LFF 2019 Day 4 – House of Hummingbird | Made in Bangladesh | Jojo Rabbit

Another international day as I toured Seoul in 1994, modern-day Bangladesh, and Germany in 1945. Turns out life is universally hard everywhere all the time.

House of Hummingbird

While Our Ladies go on a raucous day trip to Edinburgh in Seoul a teenage girl named Eunhee (Park Ji-hu) is having a very different childhood. In a cramped apartment she lives with a sister who brings her boyfriend back to their shared bedroom, a brother who beats her regularly, and parents who fight and make-up on a repeated cycle.

Over 140 minutes we live with Eunhee as she navigates the roller-coaster of adolescence. We watch as friends and romance drift in and out of her life, health scares rise and fall, and her family dynamics border on unbearable. We see the occasional flares of hope as Eunhee makes meaningful human connections, and share in her despair when loved ones let her down. Throughout it all Eunhee remains as a constant, unable to do anything but weather the storm.

This is Kim Bora’s debut film as director and she has made an intimate epic. Over the landscape of a few months in on child’s life her film explores so much. The film is long but somehow could have been half or twice the length. Like life House of Hummingbird doesn’t have a neat, finite plot. Instead it comes with the sense that Eunhee exists outside the parameters of the film and we are only glimpsing a part of her story.

A tender story that shows us a rich picture of South Korea with no filters. The running time might test the patience of some but I could have gone for another round.

Made in Bangladesh

Shimu (Rikita Shimu) is a machinist at a clothing factory in Bangladesh. She works all day, and occasionally all night, to pay the rent and support her unemployed husband. In a given day she will touch thousands of garments and earn less in a month than those basic t-shirts will sell for.

Following a fatal incident at the factory Shimu finds herself as the unlikely leader of a unionising movement in her factory. As Shimu tries to gather evidence and rally support to create a union she clashes with her exploitative employers, nervous friends, and her husband who would rather she kept a lower profile. The fight for basic worker’s rights is often a literal one.

Far from the English films that share this synopsis Made in Bangladesh is light on comic relief and moments of rousing triumph. Shimu’s journey is not easy; it is filled with slow administration, conflict with real consequences, and no promise of a happy ending. As a result it isn’t particularly enjoyable to watch. A pathetic thing to say given to subject matter but there we go.

Made in Bangladesh should be eye-opening to any Westerner with little interest in the providence of their wardrobe. The film feels authentic but also a little inert and lacks a real climax.

Jojo Rabbit

What draws attention when it comes to Jojo Rabbit is the striking visual of writer-director Taika Waititi playing Hitler while trying to make us laugh. Thankfully there is more to Jojo Rabbit than meets the eye, and a lot less Hitler than you might expect. That said, every time a swastika appeared onscreen various parts of me clenched up.

Jojo (Roman Griffin Davis) lives in Germany with his devoted mother (Scarlett Johansson) during the final year of WWII. Jojo is a devoted member of Hitler Youth and is passionate, if ill-informed, about the Nazi cause. His mania for the Third Reich extends so far that his imaginary friend is a chirpy, encouraging version of Adolf Hitler himself. Jojo and Hitler’s relationship is put to the test when Jojo discovers that his mother is secretly hiding a young Jewish girl (Thomasin McKenzie) in their house.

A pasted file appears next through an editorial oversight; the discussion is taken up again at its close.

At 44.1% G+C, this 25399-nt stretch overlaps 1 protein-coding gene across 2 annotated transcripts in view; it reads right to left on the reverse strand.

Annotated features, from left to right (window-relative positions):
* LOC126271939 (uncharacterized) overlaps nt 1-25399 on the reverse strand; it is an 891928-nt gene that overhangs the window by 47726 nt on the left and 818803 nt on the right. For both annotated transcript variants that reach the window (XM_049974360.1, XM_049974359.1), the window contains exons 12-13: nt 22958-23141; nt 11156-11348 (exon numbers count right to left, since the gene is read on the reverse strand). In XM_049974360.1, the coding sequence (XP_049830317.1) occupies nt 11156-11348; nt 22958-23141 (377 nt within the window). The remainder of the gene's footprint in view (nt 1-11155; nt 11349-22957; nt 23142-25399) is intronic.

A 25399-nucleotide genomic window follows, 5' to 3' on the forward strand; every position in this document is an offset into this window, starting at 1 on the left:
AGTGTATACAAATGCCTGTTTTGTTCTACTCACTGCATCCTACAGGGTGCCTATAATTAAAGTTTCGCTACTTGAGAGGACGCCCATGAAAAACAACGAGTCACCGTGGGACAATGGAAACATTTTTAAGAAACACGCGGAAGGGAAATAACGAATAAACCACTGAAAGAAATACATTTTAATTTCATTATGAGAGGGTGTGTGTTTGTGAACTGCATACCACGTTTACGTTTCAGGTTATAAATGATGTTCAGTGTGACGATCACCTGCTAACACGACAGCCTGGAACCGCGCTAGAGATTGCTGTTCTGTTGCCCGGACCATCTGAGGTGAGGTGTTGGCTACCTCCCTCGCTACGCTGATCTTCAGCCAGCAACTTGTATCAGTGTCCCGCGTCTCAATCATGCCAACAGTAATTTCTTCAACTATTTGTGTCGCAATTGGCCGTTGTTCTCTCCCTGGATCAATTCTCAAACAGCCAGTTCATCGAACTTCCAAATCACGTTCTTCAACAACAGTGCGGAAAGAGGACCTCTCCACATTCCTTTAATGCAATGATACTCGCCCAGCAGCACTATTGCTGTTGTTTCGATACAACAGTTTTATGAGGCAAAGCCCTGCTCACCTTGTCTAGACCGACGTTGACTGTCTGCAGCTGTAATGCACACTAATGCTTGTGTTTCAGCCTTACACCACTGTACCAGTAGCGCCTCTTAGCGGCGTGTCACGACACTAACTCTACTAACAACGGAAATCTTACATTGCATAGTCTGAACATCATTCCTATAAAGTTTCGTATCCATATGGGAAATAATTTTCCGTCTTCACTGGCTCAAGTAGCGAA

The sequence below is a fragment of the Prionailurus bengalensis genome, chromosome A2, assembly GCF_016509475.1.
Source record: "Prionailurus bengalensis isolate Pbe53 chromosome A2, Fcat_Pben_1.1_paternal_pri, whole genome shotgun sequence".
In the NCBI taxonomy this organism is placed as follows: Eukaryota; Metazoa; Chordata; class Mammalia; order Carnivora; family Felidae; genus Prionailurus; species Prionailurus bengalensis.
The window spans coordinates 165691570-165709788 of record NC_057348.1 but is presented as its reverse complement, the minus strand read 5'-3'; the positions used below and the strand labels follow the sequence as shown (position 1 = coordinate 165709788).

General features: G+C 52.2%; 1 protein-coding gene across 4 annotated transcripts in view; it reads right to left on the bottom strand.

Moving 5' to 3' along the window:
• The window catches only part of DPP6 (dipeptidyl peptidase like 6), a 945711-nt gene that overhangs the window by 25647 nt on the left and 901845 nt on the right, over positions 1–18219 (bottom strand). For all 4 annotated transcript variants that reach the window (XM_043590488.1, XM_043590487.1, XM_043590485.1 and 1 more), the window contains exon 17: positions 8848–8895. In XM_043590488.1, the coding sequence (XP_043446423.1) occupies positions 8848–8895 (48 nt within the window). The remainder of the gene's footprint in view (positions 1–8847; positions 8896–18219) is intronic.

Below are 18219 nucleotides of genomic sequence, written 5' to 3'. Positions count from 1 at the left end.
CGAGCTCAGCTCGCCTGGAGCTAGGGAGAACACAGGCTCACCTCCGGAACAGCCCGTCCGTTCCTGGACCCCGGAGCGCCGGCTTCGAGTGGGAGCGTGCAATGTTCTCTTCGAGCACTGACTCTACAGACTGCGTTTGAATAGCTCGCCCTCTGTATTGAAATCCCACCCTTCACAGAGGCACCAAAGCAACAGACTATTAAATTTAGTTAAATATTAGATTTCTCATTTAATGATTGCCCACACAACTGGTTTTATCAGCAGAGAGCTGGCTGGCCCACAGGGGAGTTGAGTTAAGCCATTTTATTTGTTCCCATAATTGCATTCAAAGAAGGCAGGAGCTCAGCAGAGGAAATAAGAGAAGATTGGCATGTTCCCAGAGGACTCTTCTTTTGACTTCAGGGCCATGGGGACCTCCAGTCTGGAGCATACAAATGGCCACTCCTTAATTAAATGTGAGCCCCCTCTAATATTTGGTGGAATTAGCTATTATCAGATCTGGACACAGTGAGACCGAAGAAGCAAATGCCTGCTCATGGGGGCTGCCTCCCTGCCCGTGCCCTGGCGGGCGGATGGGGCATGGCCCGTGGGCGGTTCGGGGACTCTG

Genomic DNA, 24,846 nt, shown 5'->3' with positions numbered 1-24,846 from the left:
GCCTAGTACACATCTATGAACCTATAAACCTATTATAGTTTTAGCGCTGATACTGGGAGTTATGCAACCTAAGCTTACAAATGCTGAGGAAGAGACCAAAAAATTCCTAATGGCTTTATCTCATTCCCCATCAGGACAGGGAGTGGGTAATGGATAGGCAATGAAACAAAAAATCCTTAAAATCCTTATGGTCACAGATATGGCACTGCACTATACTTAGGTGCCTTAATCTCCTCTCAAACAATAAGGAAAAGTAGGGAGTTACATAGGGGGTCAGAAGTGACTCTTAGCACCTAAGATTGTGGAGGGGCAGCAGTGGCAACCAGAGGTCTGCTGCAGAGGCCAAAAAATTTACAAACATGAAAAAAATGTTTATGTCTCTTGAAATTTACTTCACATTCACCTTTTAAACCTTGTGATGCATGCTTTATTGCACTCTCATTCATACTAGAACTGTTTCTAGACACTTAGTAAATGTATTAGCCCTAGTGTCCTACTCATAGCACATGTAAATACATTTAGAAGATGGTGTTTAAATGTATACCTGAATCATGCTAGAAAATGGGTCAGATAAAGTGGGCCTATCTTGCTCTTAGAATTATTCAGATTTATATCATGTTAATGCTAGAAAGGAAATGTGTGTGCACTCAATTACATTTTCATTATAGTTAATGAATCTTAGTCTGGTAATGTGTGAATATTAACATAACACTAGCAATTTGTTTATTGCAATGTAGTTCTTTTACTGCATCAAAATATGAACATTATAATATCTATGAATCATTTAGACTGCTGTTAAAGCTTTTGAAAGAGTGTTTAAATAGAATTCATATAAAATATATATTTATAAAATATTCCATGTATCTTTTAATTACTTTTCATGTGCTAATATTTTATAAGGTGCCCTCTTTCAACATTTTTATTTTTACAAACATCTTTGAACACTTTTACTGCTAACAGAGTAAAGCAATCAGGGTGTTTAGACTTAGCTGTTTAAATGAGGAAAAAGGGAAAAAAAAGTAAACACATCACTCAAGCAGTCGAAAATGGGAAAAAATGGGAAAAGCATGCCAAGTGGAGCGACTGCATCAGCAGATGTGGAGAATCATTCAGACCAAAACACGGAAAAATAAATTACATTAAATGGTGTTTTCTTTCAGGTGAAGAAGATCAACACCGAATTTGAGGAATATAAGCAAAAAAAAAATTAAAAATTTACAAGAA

Confronted with both his mother’s secret political leanings, and the reality of an actual human Jewish girl, Jojo starts to question the beliefs that define him.

And this is a comedy!

Waititi mines laughs through his silly portrayal of Hitler and the overall depiction of Nazi’s as bumbling oafs in a Wes Anderson-style version of Germany. Rebel Wilson, Sam Rockwell, and Alfie Allen play three slapstick Nazi officers while Johansson is left to bring heart and humanity to the film as the World’s Best Mum Ever™. Throughout the film the audience I was in roared with collective laughter as the horrors of Nazi Germany were undermined by witty lines, comic set pieces, and general gurning.

And then just when we were all relaxed and laughing at Hitler & co. Waititi would pull the rug out and make painfully clear the real horror that the Nazi war machine wrought. Jojo Rabbit is a laugh riot until you are hit in the gut. The gasps of surprise were just as audible as the guffaws.

Jojo Rabbit walks a fine line between satire and distaste but ultimately I think it lands on the right side. I was expecting to laugh, and I certainly did, but I wasn’t expecting to be moved too. Tentatively I’d called the film a success but I have to admit there’s a part of me wondering why they wanted to make it in the first place.

Second guessing yourself every time you laugh can be exhausting.

Lucy – Film Review


Science Fiction has a bad reputation. When the term is used it is often associated with variously coloured humanoids flying through space in the pursuit of an inconsequential MacGuffin. When Science Fiction is at its best it is not simply about the setting of the story but rather about what the story must contain and what it must do with it. A truly great Science Fiction story will take an idea and extrapolate it to its natural, or unnatural, conclusion. While you might criticise Lucy for being silly it takes the idea at its core and runs with it. It does this at breakneck speed and without hesitation.